Truthfully, what I've struggled with most the last few months is resenting this period of engagement because in foresight it has only proven costly. If we're already committed to each other and to Christ, then what's the point of the financial strain, excess travel, and sexual tension, among other things? What am I gaining?

"Whoever finds his life will lose it, and whoever loses his life for my sake will find it." (Matthew 10:39)

Perhaps my focus has been in the wrong place. My focus has been on gain (i.e. gaining a wife) when living the Gospel is really about emptying ourselves. At that point we make room for God in our lives, and at THAT point...He does things! When He does things, people notice. For us, following our desire for marriage (and God's) has created an abundance of needs in our lives. As for me, the amazing thing is that lately 90% of the time I haven't honestly stopped to pray for God to do this or that, but He has anyway. All I've done is believed Him, watched trust turn into peace, and watched Him meet my needs like He said He would to begin with. Things to be noticed? Strengthened relationships, money we don't have being provided, and two broken & imperfect human beings beginning to build something better than ourselves - essentially the grace & mercy of Jesus Christ - or, the Gospel.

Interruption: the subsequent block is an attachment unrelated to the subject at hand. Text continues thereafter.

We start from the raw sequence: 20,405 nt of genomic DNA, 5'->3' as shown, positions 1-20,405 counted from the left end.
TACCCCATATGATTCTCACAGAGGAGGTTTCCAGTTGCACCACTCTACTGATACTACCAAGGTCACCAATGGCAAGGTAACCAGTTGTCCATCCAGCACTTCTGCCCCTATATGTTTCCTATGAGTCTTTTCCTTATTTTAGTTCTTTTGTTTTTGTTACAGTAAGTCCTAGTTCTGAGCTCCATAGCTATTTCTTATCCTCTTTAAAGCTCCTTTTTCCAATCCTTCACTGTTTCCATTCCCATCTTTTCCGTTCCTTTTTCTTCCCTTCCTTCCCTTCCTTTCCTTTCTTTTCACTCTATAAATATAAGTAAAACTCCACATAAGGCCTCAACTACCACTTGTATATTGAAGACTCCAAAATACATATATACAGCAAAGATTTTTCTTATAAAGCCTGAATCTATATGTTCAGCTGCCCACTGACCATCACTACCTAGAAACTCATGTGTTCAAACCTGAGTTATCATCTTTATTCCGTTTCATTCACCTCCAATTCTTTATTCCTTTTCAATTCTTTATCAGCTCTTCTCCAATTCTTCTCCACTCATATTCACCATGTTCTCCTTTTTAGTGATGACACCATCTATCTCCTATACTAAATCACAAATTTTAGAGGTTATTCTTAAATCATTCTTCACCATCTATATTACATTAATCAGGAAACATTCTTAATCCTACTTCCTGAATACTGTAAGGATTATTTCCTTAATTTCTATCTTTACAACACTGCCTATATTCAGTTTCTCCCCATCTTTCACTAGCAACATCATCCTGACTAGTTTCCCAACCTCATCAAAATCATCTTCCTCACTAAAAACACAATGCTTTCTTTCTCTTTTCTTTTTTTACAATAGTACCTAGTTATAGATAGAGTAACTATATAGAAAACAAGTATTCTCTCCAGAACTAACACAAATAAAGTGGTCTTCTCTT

Like I've said before, Thanksgiving is just another day to me, though I do enjoy the extended weekend, extended food, and extended quality time. But for my soon-to-be wife; my upcoming marriage to her (with a lifetime of opportunity to lay my life down); walking with and having purpose in the God for whom and by whom I was created; the abundant abiding life we can have in Him through His perfect Son; and everything else that results; I am in a perpetual state of thankfulness.

I have everything I need in Christ. If I lose everything aforementioned, I have everything I need in Christ. This is the best news ever.

Sunday, August 7, 2011

Honduras: Days 6-11